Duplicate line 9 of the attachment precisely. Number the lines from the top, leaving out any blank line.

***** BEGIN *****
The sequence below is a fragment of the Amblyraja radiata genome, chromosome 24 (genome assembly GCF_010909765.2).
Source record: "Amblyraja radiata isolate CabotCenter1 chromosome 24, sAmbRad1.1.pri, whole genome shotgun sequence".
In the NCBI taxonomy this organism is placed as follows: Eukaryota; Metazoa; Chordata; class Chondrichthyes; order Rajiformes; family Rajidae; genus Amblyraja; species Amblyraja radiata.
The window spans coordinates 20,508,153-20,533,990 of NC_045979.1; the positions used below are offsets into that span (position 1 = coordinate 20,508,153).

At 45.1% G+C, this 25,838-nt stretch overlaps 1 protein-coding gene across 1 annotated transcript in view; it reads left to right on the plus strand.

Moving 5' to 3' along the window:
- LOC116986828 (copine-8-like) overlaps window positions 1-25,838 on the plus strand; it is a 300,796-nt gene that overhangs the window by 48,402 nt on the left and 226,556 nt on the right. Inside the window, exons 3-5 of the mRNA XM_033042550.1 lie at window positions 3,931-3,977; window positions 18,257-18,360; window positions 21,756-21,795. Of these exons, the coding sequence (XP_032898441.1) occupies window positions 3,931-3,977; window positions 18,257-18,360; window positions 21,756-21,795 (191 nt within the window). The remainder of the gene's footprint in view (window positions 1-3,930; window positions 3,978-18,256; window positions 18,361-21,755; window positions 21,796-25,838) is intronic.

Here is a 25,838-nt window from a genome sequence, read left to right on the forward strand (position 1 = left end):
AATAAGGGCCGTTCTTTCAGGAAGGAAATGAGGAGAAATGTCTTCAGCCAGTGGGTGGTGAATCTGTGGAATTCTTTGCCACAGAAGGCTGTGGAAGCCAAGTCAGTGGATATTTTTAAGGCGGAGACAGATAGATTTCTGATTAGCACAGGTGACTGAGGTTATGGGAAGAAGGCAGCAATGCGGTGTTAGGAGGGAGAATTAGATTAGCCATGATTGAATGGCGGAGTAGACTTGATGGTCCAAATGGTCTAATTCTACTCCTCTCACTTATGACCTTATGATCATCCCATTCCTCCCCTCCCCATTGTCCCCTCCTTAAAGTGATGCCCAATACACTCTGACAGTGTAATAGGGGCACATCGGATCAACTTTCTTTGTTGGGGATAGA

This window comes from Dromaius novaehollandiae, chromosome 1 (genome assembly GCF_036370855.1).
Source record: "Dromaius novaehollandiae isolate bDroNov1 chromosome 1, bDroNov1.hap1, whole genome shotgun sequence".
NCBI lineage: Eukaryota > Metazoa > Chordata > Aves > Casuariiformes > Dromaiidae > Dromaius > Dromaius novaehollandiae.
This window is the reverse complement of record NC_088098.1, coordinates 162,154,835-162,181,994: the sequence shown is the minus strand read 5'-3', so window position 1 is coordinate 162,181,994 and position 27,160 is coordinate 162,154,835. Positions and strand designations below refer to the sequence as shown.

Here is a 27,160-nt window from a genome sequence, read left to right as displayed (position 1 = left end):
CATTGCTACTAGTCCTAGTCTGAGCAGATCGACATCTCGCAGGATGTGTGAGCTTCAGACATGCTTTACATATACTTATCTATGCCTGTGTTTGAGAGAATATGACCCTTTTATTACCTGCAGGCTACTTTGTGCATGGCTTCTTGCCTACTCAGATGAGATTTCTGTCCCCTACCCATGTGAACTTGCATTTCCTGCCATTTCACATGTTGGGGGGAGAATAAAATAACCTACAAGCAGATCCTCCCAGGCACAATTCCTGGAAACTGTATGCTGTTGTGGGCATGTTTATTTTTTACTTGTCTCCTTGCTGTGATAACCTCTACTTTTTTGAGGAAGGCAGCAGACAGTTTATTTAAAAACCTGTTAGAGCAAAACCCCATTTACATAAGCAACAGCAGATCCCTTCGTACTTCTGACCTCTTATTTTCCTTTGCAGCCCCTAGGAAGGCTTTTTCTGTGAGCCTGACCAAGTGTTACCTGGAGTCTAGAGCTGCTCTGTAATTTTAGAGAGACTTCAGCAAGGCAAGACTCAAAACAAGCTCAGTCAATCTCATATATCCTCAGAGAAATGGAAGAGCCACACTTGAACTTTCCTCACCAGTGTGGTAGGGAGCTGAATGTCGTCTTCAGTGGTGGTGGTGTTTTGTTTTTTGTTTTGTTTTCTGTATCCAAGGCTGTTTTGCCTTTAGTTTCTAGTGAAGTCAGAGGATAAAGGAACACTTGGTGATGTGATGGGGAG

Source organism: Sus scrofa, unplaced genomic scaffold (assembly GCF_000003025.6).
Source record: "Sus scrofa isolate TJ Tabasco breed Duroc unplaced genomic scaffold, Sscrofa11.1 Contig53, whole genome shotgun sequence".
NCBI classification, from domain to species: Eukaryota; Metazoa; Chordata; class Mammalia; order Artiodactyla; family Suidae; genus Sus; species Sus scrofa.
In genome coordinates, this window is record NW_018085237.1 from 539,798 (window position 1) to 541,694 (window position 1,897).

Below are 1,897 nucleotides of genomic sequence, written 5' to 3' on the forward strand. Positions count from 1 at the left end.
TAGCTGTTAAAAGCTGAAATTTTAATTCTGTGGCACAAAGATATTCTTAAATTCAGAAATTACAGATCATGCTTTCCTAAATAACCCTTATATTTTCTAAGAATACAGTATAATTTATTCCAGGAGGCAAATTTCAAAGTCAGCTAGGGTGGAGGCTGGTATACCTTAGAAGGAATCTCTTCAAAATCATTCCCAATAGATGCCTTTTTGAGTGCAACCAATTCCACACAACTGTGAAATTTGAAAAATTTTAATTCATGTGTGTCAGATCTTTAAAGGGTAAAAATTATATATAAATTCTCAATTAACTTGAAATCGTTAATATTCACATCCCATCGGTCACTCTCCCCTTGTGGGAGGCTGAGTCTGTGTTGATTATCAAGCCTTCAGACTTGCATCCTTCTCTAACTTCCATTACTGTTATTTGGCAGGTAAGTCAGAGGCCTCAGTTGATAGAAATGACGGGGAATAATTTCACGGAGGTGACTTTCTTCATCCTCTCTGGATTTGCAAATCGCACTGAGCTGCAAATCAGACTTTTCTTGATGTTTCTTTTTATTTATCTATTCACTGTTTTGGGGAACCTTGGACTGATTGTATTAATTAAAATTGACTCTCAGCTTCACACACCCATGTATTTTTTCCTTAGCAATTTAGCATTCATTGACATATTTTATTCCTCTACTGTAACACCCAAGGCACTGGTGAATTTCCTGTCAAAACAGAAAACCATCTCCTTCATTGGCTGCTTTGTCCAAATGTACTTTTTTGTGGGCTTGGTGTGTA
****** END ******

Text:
AATAAGGGCCGTTCTTTCAGGAAGGAAATGAGGAGAAATGTCTTCAGCCAGTGGGTGGTGAATCTGTGGAATTCTTTGCCACAGAAGGCTGTGGAAGCCAAGTCAGTGGATATTTTTAAGGCGGAGACAGATAGATTTCTGATTAGCACAGGTGACTGAGGTTATGGGAAGAAGGCAGCAATGCGGTGTTAGGAGGGAGAATTAGATTAGCCATGATTGAATGGCGGAGTAGACTTGATGGTCCAAATGGTCTAATTCTACTCCTCTCACTTATGACCTTATGATCATCCCATTCCTCCCCTCCCCATTGTCCCCTCCTTAAAGTGATGCCCAATACACTCTGACAGTGTAATAGGGGCACATCGGATCAACTTTCTTTGTTGGGGATAGA